New Berlin has a population just below 500, and is a few miles East of San Antonio. It’s not on any major highway, so no one just wanders in there. No one except us, that is. The two friends I convinced to go on this trip with me were Seth and Jeremiah, and we agreed that we should try to get a picture with the city limit sign of each of the places we visited. Anyway New Berlin was very small and probably doesn’t see a whole lot of tourists. We pulled into the town center and saw all three of the public buildings: A barbecue restaurant about the size of a garden shed, a grain and feed store, and what we assumed was a convenient store. The feed store was not what I was expecting, as it was designed with an open garage where you would drive your truck through and have them load hundreds of pounds of feed on it. No place to go inside. It was only 10:00 in the morning so we thought to try our luck at the convenient store. Only problem was that it was actually a bar. Inside were two people, an older woman who was probably the owner of the bar, and a large man with a white beard and black cowboy hat. The woman was very friendly toward us, and assumed we were studiends from U.T San Antonio. We talked with her for a minute, then purchased a few sodas and went on our way. The whole time the man in the cowboy hat did not say a word, but watched us very closely.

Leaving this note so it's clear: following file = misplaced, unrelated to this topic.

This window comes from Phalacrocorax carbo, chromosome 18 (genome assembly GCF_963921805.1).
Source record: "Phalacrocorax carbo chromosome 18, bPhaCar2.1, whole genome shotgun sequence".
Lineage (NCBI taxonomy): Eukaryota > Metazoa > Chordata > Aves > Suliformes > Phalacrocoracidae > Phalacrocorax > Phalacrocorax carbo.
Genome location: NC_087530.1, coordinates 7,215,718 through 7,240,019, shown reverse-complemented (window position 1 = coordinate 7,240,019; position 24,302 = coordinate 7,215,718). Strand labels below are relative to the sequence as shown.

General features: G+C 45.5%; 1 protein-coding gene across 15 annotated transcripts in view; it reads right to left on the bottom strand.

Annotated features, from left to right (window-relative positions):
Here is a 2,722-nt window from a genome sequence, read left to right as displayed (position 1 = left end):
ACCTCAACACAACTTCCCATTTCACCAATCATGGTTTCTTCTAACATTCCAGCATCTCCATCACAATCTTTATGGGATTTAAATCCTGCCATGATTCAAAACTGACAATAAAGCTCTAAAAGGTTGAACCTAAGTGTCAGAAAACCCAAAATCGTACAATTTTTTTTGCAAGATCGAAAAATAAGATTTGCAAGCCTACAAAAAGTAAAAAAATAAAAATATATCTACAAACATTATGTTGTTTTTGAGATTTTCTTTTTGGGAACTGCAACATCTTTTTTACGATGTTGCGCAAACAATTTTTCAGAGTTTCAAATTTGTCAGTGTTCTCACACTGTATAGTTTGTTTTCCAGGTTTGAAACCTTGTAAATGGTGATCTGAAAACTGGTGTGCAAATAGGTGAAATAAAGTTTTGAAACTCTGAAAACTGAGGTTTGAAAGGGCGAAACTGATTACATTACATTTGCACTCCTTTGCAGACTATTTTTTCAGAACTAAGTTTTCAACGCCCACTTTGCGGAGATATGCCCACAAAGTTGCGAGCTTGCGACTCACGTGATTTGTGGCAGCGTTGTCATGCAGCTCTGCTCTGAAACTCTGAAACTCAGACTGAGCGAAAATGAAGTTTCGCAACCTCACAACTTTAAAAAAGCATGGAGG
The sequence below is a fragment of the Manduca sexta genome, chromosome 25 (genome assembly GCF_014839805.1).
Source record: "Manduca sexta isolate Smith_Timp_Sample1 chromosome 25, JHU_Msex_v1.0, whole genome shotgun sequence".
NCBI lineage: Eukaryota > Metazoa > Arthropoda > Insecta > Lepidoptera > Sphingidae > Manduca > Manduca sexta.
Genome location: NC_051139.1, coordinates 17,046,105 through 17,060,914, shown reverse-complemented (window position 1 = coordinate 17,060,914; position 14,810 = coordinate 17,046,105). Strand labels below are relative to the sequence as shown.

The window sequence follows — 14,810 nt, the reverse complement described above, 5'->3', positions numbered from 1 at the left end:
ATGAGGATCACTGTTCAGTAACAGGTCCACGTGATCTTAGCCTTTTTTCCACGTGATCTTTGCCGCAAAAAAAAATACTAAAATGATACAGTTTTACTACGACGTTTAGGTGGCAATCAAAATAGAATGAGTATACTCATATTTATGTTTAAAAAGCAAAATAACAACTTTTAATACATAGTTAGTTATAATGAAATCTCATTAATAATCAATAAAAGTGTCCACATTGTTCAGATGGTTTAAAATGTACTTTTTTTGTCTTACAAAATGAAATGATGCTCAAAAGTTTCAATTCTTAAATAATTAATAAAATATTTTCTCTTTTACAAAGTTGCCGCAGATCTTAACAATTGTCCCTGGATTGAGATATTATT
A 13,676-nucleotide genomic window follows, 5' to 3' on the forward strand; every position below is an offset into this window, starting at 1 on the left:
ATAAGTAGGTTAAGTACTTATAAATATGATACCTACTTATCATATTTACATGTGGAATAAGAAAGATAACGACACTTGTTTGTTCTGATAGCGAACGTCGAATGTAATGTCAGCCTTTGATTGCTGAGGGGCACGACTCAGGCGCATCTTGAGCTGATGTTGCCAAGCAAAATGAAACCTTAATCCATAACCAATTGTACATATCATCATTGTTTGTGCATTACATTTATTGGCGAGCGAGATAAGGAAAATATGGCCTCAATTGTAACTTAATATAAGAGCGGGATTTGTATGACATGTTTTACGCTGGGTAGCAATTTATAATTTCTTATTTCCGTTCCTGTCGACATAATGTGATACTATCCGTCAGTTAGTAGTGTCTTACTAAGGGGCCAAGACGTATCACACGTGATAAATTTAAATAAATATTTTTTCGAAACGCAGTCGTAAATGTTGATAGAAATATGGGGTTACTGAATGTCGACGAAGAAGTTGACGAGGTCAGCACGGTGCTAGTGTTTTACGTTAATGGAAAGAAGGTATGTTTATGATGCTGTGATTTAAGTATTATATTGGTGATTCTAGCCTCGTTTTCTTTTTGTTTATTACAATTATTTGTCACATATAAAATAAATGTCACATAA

As we got back in the car, and I was looking for the directions for our next stop, two huge trucks pulled up on either side of us. Now, my Honda Pilot may seem like a big car when I’m trying to park somewhere in the city, but it was dwarfed by these trucks. We made it to I-10 and headed east. We had a few more stops that day, but none were as interesting as New Berlin. We went to Columbus and Weimar before settling in for the night in a Super 8 in Nederland, right on the gulf coast to the east of Houston. 

Day 2

After a lovely hotel breakfast we hit the road. We stopped in the towns of China, Cleveland and had lunch near Moscow. They were pleasant little towns, but not all that exciting.